'Fargo': THR's 1996 Review

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Frances McDormand in 1996's 'Fargo'
An engrossing, unpredictable plot and fascinating characters.

On March 8, 1996, the Coen brothers unleashed Fargo in limited theaters stateside. The film went on to earn seven nominations at the 69th Academy Awards, claiming honors for actress Frances McDormand and best original screenplay. The Hollywood Reporter's original review is below.

A small-scale, character-driven gem compared to their last ambitious-but-disappointing production, The Hudsucker Proxy, the Coen Brothers' Fargo is set in the filmmakers' home state of Minnesota and winningly presents a 1987 true-crime story with an engrossing, unpredictable plot and fascinating characters. 

Humorous and realistic, visually stunning and featuring great performances from an eclectic cast, the Gramercy Pictures release should do well in major markets and win the uniquely talented filmmakers a few new fans. Its subsequent release on video will make it one of the most talked-about films of the year. 

William Macy is terrific as Jerry Lundegaard, a naive-but-determined Minneapolis car salesman who tries to solve his debt problems by hiring two lowlifes (Steve Buscemi, Peter Stormare) to kidnap his wife (Kristin Rudrud). Her father (Harve Presnell), a wealthy businessman and wily investor with the cash to ransom her back, suspects nothing, even when things go terribly wrong. 

Locales have been changed and other liberties taken, but the crazy way the simple kidnapping plan goes haywire is too amazing to not be real. The characters are all strange and contradictory, none more so than unflappable, pregnant police chief Marge Gunderson (Frances McDormand). When this delightfully warm and authoritative character enters the film, after the needless slaying of three people on a cold, barren highway in the middle of the night, Fargo evolves into something more than a Blood Simple-like exercise in contemporary noir.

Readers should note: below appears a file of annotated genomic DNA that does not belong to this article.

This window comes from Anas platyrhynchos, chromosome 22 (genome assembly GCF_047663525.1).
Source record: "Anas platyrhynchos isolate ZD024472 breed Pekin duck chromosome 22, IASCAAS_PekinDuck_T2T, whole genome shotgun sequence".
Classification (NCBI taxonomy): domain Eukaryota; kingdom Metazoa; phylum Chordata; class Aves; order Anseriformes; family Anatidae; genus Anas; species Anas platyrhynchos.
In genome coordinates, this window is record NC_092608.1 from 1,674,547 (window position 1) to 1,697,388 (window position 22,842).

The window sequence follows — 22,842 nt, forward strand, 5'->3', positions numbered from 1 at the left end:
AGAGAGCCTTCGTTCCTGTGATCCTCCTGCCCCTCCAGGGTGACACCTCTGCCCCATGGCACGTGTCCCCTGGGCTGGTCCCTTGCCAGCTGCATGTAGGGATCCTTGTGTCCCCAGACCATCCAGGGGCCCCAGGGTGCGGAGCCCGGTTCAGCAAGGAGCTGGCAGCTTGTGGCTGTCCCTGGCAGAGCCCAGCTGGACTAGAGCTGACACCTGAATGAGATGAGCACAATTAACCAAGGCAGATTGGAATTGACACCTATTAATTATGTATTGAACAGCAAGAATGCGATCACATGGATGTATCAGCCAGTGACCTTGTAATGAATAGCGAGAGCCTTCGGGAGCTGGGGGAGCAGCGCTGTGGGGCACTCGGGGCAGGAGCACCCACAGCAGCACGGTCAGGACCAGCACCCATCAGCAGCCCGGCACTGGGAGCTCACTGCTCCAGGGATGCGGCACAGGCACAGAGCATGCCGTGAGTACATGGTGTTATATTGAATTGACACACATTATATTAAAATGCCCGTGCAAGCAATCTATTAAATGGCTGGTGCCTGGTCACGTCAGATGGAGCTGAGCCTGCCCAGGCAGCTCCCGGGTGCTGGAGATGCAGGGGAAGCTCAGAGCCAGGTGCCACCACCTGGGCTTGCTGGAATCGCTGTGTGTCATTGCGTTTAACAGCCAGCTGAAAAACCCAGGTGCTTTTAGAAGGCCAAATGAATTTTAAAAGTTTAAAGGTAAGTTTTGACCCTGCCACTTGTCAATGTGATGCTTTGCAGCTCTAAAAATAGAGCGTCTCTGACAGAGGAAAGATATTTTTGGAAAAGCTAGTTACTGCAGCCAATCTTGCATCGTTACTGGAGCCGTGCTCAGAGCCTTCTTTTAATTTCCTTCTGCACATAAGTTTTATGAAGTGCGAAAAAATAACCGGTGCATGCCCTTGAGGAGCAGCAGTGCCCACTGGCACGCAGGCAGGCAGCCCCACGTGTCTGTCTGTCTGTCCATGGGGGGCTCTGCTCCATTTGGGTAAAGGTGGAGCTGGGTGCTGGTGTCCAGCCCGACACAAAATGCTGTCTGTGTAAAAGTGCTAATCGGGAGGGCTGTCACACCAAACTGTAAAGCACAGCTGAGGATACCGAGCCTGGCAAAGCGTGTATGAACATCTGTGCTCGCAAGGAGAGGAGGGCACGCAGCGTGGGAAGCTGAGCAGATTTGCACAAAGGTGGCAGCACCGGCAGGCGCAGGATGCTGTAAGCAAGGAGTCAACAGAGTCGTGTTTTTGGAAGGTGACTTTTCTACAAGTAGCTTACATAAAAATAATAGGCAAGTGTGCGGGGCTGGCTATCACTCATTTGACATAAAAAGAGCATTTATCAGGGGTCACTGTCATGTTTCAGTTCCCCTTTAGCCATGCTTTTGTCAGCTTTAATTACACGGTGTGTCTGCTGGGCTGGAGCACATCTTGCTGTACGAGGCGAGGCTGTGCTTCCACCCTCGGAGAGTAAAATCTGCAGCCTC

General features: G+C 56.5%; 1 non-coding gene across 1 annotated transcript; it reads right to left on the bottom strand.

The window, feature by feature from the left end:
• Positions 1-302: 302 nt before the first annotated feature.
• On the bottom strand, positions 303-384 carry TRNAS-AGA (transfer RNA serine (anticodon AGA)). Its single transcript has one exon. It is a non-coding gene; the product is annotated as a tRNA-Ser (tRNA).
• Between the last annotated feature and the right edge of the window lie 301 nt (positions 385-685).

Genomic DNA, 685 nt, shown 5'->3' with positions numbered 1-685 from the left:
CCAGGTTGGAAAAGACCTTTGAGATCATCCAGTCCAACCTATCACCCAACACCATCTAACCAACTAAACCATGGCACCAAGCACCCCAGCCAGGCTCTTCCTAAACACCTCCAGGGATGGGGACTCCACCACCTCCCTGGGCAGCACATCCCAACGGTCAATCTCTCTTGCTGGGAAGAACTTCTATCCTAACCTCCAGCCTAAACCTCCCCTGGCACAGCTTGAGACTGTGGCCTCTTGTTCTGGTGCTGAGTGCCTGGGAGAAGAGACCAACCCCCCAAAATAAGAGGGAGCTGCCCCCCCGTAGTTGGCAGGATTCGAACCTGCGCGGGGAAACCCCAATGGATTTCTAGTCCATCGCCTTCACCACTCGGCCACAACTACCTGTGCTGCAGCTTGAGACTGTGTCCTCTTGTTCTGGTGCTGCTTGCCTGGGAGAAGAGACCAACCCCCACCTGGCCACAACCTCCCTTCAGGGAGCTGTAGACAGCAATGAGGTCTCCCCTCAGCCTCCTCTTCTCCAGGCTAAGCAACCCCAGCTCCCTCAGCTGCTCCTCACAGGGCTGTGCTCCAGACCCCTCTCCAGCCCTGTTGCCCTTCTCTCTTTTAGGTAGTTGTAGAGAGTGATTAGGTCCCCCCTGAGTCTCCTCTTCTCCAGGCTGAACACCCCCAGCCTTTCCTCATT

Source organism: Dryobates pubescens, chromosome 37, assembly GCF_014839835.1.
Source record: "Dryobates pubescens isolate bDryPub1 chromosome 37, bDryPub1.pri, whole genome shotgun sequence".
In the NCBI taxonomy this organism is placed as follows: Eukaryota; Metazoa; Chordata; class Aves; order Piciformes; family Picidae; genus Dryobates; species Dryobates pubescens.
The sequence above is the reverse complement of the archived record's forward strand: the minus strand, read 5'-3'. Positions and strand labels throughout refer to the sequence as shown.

Buscemi and Stormare (Damage) are hilarious and scary as the small-time hoods who are not impressed with their employer and yet make the situation worse at every opportunity. What starts out as ironic and humorous becomes volatile and deadly. The violence is realistically bloody but bursts into the story in only a few sequences. 

The film's offbeat mood is centered in the dialect and characterizations of Scandinavian-descended Minnesotans. Led by the exceedingly cheerful and courteous Marge, the forces of reason close in on Jerry and the kidnappers in a smashing conclusion. McDormand is excellent and has a lot of fun with her tenacious and competent character, who is dedicated to duty and her sweet, supportive husband (John Carroll Lynch). 

Director Joel Coen, who co-wrote the screenplay with brother Ethan, finds many inventive ways to bring the landscape into the story, using snowbound locales and claustrophobic interiors in a well-realized visual scheme. Roger Deakins' cinematography is superb and Carter Burwell's magnificent score is a wealth of folksy melodies and tragic themes. — David Hunter, originally published on Feb. 12, 1996

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